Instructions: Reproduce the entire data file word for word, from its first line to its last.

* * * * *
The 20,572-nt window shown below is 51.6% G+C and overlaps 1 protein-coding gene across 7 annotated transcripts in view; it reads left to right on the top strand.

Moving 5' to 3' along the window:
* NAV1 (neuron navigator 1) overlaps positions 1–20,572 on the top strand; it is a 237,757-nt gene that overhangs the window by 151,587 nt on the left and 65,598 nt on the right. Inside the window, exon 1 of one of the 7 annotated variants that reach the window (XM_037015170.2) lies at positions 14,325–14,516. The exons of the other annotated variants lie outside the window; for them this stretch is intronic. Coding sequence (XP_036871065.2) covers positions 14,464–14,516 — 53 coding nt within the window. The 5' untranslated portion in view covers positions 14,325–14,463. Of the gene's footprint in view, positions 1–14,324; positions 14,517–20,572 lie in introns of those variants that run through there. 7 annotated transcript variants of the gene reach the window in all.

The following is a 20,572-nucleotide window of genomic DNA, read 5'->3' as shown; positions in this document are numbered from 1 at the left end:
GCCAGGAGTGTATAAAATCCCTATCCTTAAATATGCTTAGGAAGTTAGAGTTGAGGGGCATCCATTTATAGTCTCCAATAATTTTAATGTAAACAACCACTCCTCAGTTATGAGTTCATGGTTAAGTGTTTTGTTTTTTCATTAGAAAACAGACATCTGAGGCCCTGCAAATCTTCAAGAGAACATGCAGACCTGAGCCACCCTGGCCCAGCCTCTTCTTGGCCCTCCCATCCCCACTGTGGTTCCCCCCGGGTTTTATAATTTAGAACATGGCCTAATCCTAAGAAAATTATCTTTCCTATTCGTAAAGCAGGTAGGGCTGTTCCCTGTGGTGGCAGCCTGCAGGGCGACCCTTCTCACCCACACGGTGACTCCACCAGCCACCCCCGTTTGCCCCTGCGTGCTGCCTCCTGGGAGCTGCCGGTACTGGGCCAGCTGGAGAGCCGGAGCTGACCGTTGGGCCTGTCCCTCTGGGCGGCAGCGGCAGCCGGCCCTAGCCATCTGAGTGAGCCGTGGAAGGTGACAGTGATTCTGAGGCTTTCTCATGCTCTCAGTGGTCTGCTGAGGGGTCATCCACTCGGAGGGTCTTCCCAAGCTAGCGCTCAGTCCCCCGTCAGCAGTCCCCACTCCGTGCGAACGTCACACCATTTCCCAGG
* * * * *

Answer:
The 20,572-nt window shown below is 51.6% G+C and overlaps 1 protein-coding gene across 7 annotated transcripts in view; it reads left to right on the top strand.

Moving 5' to 3' along the window:
* NAV1 (neuron navigator 1) overlaps positions 1–20,572 on the top strand; it is a 237,757-nt gene that overhangs the window by 151,587 nt on the left and 65,598 nt on the right. Inside the window, exon 1 of one of the 7 annotated variants that reach the window (XM_037015170.2) lies at positions 14,325–14,516. The exons of the other annotated variants lie outside the window; for them this stretch is intronic. Coding sequence (XP_036871065.2) covers positions 14,464–14,516 — 53 coding nt within the window. The 5' untranslated portion in view covers positions 14,325–14,463. Of the gene's footprint in view, positions 1–14,324; positions 14,517–20,572 lie in introns of those variants that run through there. 7 annotated transcript variants of the gene reach the window in all.

The following is a 20,572-nucleotide window of genomic DNA, read 5'->3' as shown; positions in this document are numbered from 1 at the left end:
GCCAGGAGTGTATAAAATCCCTATCCTTAAATATGCTTAGGAAGTTAGAGTTGAGGGGCATCCATTTATAGTCTCCAATAATTTTAATGTAAACAACCACTCCTCAGTTATGAGTTCATGGTTAAGTGTTTTGTTTTTTCATTAGAAAACAGACATCTGAGGCCCTGCAAATCTTCAAGAGAACATGCAGACCTGAGCCACCCTGGCCCAGCCTCTTCTTGGCCCTCCCATCCCCACTGTGGTTCCCCCCGGGTTTTATAATTTAGAACATGGCCTAATCCTAAGAAAATTATCTTTCCTATTCGTAAAGCAGGTAGGGCTGTTCCCTGTGGTGGCAGCCTGCAGGGCGACCCTTCTCACCCACACGGTGACTCCACCAGCCACCCCCGTTTGCCCCTGCGTGCTGCCTCCTGGGAGCTGCCGGTACTGGGCCAGCTGGAGAGCCGGAGCTGACCGTTGGGCCTGTCCCTCTGGGCGGCAGCGGCAGCCGGCCCTAGCCATCTGAGTGAGCCGTGGAAGGTGACAGTGATTCTGAGGCTTTCTCATGCTCTCAGTGGTCTGCTGAGGGGTCATCCACTCGGAGGGTCTTCCCAAGCTAGCGCTCAGTCCCCCGTCAGCAGTCCCCACTCCGTGCGAACGTCACACCATTTCCCAGG